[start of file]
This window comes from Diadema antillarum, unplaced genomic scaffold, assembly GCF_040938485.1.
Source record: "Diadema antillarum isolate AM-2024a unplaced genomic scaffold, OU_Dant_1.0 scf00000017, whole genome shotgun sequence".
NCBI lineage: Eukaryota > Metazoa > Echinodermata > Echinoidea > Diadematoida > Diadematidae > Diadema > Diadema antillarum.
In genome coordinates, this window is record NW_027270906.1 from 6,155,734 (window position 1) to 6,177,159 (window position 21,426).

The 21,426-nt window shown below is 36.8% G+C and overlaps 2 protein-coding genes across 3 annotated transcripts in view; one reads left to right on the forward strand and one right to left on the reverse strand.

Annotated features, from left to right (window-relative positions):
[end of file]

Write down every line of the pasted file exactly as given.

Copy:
This window comes from Diadema antillarum, unplaced genomic scaffold, assembly GCF_040938485.1.
Source record: "Diadema antillarum isolate AM-2024a unplaced genomic scaffold, OU_Dant_1.0 scf00000017, whole genome shotgun sequence".
NCBI lineage: Eukaryota > Metazoa > Echinodermata > Echinoidea > Diadematoida > Diadematidae > Diadema > Diadema antillarum.
In genome coordinates, this window is record NW_027270906.1 from 6,155,734 (window position 1) to 6,177,159 (window position 21,426).

The 21,426-nt window shown below is 36.8% G+C and overlaps 2 protein-coding genes across 3 annotated transcripts in view; one reads left to right on the forward strand and one right to left on the reverse strand.

Annotated features, from left to right (window-relative positions):